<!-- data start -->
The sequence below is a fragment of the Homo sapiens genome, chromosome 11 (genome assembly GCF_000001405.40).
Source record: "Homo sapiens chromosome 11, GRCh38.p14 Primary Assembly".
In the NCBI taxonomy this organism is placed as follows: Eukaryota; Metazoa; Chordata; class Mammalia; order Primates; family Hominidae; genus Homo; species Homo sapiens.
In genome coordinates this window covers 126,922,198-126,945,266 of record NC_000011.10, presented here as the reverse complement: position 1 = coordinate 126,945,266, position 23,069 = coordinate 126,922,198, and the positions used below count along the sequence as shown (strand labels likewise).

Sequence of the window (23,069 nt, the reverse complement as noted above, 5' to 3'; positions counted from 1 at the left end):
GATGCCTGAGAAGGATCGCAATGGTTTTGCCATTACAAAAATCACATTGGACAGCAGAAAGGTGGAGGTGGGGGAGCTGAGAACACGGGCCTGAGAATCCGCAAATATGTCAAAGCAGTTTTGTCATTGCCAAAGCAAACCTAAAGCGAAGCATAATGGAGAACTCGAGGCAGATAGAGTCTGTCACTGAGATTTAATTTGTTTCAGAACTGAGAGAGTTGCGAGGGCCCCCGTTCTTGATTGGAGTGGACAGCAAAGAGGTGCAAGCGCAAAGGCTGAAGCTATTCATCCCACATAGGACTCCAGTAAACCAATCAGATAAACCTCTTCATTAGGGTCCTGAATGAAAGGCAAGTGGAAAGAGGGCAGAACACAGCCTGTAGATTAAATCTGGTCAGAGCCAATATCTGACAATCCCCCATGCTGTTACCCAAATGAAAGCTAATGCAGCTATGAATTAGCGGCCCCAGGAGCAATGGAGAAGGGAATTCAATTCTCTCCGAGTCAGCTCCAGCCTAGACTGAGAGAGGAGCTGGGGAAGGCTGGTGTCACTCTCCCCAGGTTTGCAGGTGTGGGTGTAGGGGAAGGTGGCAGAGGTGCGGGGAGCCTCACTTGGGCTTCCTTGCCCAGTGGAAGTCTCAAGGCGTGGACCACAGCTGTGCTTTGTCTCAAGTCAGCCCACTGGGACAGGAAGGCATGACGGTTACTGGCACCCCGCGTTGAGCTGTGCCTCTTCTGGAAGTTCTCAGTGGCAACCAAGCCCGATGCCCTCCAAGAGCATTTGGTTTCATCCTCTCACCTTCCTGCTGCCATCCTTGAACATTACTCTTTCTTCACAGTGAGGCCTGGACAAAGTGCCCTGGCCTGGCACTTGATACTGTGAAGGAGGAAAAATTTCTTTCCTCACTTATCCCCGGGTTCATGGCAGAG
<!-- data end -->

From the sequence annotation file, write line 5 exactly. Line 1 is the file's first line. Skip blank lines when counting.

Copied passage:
Sequence of the window (23,069 nt, the reverse complement as noted above, 5' to 3'; positions counted from 1 at the left end):